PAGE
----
Although graduate schools adopt practices like the 3 Minute Thesis Contest, researcher training needs to try new practices to update the apprenticeship. How can research training better align with the affordances of the 21st century? PhD by publication or career achievement pathways need more development. What if researchers trained with masters outside of universities?
The Association to Advance Collegiate Schools of Business (AACSB) blog says “a growing number of business-related MOOCs are being offered by institutions for whom academics are a less central focus.” A MOOC is a Massive Open Online Course. It originated with an educational experiment in my home province at the University of Manitoba. MOOCs afford learning on an enormous scale, to tens of thousands of learners at once.
Commercial interests appropriated the term MOOC and a number of commercial interests started to offer MOOCs. Now the University of Illinois at Urbana-Champaign may offer a full MBA for completion of a number of commercial MOOCs. The Australian National University charged Inger Mewburn, aka, The Thesis Whisperer from the #PhDchat community, to facilitate a MOOC called How to Survive Your PhD in late August 2015. MOOCs offer opportunities for researchers in training to connect with others, develop learning networks and participate in methodological learning on a global scale.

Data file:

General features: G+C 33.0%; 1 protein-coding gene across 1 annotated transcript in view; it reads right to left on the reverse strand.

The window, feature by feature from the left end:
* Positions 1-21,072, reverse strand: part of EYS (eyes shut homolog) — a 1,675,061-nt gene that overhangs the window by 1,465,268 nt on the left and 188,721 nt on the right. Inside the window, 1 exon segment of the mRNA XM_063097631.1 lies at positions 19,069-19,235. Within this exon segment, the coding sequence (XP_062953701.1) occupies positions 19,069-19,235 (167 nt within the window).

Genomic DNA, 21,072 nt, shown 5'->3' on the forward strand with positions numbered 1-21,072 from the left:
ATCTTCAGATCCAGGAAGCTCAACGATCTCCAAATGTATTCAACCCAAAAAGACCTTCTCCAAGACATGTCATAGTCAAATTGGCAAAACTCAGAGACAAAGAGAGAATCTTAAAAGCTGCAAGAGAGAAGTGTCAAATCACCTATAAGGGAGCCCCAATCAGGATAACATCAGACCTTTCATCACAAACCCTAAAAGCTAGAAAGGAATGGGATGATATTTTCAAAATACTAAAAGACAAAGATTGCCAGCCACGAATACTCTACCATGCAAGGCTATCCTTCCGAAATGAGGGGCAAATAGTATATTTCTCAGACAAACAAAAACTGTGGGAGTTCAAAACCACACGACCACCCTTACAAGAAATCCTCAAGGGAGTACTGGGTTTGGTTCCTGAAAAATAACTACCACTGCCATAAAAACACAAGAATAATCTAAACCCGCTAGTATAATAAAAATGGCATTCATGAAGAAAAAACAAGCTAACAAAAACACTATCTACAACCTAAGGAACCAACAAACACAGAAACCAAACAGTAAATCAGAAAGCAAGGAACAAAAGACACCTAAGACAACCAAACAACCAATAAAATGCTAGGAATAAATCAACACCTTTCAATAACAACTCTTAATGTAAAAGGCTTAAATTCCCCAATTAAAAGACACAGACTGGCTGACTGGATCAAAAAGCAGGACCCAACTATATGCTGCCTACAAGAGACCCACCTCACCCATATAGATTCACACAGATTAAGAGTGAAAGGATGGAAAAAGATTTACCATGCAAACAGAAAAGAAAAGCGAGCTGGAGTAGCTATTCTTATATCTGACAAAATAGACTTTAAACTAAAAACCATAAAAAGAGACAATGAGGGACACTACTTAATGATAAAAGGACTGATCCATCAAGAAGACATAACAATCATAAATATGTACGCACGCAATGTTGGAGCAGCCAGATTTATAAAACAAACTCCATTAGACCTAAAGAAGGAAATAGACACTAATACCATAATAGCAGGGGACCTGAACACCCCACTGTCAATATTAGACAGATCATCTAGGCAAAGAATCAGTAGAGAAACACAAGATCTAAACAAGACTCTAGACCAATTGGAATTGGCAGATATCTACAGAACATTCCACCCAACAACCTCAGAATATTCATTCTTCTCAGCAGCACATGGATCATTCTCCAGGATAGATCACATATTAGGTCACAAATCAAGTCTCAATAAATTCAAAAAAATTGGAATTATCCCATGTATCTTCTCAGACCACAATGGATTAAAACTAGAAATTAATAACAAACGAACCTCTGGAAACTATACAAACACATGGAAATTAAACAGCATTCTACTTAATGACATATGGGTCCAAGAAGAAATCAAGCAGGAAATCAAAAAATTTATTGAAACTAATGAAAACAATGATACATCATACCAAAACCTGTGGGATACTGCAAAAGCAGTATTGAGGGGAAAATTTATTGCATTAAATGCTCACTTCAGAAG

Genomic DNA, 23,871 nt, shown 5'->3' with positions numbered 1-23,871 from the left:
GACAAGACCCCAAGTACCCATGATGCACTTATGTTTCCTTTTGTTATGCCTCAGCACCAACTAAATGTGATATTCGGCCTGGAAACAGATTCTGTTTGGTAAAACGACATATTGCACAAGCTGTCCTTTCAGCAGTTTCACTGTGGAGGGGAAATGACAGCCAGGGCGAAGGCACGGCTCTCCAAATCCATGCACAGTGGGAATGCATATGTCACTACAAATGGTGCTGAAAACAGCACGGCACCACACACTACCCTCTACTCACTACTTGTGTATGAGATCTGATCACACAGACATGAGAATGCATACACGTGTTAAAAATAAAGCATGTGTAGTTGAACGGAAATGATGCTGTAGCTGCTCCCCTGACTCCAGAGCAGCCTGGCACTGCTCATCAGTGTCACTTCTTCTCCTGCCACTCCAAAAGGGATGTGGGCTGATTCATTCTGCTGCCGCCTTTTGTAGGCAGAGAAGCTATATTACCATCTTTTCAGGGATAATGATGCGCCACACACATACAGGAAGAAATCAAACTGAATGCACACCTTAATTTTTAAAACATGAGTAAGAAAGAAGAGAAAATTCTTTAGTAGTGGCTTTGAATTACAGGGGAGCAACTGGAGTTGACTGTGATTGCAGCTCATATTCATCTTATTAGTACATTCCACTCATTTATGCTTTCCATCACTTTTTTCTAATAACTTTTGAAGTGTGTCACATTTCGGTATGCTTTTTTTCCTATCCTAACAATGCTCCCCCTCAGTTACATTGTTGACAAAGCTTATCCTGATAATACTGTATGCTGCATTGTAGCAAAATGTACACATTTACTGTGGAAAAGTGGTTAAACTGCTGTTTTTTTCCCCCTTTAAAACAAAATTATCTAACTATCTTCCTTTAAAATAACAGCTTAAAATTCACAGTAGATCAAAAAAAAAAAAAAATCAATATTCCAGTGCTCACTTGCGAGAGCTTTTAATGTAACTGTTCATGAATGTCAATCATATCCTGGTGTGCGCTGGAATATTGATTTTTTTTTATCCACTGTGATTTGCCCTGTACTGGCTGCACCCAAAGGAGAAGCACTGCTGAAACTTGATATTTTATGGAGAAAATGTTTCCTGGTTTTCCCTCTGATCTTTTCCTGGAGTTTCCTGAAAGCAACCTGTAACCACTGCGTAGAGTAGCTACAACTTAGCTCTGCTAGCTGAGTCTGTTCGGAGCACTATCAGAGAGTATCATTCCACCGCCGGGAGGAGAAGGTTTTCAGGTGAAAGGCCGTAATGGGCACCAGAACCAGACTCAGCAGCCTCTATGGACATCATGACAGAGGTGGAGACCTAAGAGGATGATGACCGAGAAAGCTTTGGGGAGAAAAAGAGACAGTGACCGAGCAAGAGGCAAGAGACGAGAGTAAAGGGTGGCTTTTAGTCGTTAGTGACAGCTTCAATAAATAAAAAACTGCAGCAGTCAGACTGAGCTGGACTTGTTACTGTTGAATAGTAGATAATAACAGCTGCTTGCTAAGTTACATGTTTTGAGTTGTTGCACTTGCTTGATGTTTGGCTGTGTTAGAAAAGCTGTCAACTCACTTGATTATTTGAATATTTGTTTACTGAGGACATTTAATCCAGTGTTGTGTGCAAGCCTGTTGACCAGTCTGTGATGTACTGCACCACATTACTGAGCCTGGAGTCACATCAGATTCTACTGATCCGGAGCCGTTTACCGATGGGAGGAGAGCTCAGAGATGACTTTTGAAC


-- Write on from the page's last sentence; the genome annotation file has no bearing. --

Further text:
As Stephen Downes notes, ‘The MOOC, it seems, is an excellent way to deliver a course if your business model does not depend on degrees and credentials.’ Stephen Downes would be a case in point. As a pioneer of the MOOC, a learning theorist, philosopher and prolific writer, dissertations and scholarly articles cite his work. He exudes doctorateness. Sans a doctorate, he works in a community of practice for the National Research Council of Canada and cooperatively with others in his learning networks around the globe. His speaking engagements schedule speaks to his influence and heft. Downes could sit on an oral examining committee for MOOC research, but for the lack of three magic letters beside his name.